I’m back to the on again off again neighborhood research. In the past week I have done 2 blocks for 1880 discovering some odd little quirks about the 1400 block of 1st St & North Capitol, Unit blocks of 0 & P Street. Now I won’t have a fuller picture until I do the whole of Truxton Circle (which may be a while) but I found some lines of segregation on the blocks.
The 1400 block (even numbers)of North Capitol was the German-American street.
The 1400 block of 1st Street (odd) was the African American street.
The Unit block of O (odd) was German and Irish on the lower numbered end and Mullatoo (Black) with a few unskilled Irish on the other end.
The Unit block of P (even) from 10 to 64 P Street was mostly German with a few Irish and native whites. Then from 66 to 78 the families are African American.
I’ll be doing one more block this week then I think I’ll take another long extended break again.
Semi-stolen from my other blog….
Well this lovely fourth of July was not as alcohol soaked as I may have let on. In fact the only drink I had was communion wine and one pina colada. But this weekend shall be fondly remembered as the research weekend.
The MLK Library’s Washintonia collection was useless to me. Mainly cause it was closed. I mean I looked at their website and they only mentioned being closed on the 4th, not the 3rd or the 5th, as their sign clearly said on the door. So not to be deterred I wandered over to the Historical Society at Mt. Vernon Sq. Well I swear their Real Estate maps from 1887 are in much better shape than and at MLK. Sadly the Historical Society’s library is not the best when it comes to reproducing what you found.
I was able to look at these great maps of the neighborhood and see how old some of these places are. My papers when I bought my crumbly pair of bricks and board said the house was built in 1900. Not so. It sits on the 1887 map. But that’s not all. In the 1940s and 1950s a guy (if I took better notes I’d have the name) went around DC taking pictures of different neighborhoods. Well I thought my neighborhood was sooooo uninteresting he wouldn’t have wasted film in my hood. Well he did and I found a picture of my street as well as the neighborhing areas. Woo hoo!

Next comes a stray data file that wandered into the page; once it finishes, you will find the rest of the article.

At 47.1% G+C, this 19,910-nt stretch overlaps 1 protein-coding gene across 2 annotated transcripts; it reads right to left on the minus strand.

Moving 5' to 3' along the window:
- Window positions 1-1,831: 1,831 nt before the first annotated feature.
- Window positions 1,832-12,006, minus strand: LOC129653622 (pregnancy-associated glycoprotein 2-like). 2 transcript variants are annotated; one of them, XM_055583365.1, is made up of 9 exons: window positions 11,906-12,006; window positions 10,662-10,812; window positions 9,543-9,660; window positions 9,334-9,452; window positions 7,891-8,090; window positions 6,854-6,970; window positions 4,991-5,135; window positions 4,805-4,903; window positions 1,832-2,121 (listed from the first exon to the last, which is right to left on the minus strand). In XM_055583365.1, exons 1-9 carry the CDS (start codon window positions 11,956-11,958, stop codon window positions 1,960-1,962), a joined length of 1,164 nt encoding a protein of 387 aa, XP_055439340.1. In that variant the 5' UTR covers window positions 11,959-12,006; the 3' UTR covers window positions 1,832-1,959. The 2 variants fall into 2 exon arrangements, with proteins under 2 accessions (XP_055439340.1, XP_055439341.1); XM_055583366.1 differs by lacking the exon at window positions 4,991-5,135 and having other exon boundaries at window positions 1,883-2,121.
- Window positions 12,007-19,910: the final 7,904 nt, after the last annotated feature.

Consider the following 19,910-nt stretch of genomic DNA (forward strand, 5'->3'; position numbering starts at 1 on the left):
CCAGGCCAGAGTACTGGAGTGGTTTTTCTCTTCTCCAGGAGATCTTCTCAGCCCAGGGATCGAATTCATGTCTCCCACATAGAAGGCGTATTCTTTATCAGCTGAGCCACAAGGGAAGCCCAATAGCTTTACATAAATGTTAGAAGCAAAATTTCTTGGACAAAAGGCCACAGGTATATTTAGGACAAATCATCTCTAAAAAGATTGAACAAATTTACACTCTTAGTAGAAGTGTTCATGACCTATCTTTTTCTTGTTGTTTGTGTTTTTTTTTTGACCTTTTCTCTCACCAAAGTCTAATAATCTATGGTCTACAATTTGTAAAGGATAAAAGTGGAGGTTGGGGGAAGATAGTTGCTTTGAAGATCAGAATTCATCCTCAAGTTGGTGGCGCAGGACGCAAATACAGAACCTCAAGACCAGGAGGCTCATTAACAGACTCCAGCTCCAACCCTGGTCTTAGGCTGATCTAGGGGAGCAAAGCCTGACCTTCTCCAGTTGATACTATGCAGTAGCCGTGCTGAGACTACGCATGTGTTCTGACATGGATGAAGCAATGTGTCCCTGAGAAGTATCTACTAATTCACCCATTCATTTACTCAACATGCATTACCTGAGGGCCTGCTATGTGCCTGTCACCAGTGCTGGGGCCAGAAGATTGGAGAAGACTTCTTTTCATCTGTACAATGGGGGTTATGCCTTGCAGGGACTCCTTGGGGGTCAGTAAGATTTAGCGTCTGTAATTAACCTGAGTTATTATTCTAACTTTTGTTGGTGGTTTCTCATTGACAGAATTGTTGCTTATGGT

One of the good things about working with archives is that there is this theory that I can do archival research. These are some of the people in my ‘hood in 1890. They are all Black.
Robert Childs laborer 1618 4th northwest District of Columbia DC 1890
Henry H Cox shoemkr 1612 4th northwest District of Columbia DC 1890
Isaac S Goin student 1616 4th northwest District of Columbia DC 1890
James Henderson laborer 1611 4th northwest District of Columbia DC 1890
Hester Jefferson washing 1618 4th northwest District of Columbia DC 1890
Augustus Kent driver 1610 4th northwest District of Columbia DC 1890
Maria Kent, widow Joseph 1610 4th northwest District of Columbia DC 1890
Rev James H Lee 1612 4th northwest District of Columbia DC 1890
Nelson Lomax driver 1614 4th northwest District of Columbia DC 1890
Hester Pendleton washing 1618 4th northwest District of Columbia DC 1890
Amy Slaughter, widow John 1611 4th northwest District of Columbia DC 1890
Grant Slaughter carpenter 1611 4th northwest District of Columbia DC 1890
John S Slaughter laborer 1611 4th northwest District of Columbia DC 1890
Daniel Stewart huckster 1614 4th northwest District of Columbia DC 1890
Julia Taylor, widow John 1610 4th northwest District of Columbia DC 1890
John Thomas laborer 1614 4th northwest District of Columbia DC 1890
Fredk C B Washington student 1616 4th northwest District of Columbia DC 1890
Jeremiah Watkins waiter 1616 4th northwest District of Columbia DC 1890
John Watkins laborer 1616 4th northwest District of Columbia DC 1890
Silas Carter driver 1614 4th northwest District of Columbia DC 1891
James Henson laborer 1611 4th northwest District of Columbia DC 1891
Foster Jackson laborer 1618 4th northwest District of Columbia DC 1891
Esther Jefferson, widow Raleigh 1618 4th northwest District of Columbia DC 1891
William Jefferson laborer 1618 4th northwest District of Columbia DC 1891
Grant Johnson laborer 1610 4th northwest District of Columbia DC 1891
Rev James H Lee 1612 4th northwest District of Columbia DC 1891
Nelson Lomax driver 1614 4th northwest District of Columbia DC 1891
Abraham Slaughter waiter 1611 4th northwest District of Columbia DC 1891
Amy Slaughter nurse 1611 4th northwest District of Columbia DC 1891
Grant Slaughter carpenter 1611 4th northwest District of Columbia DC 1891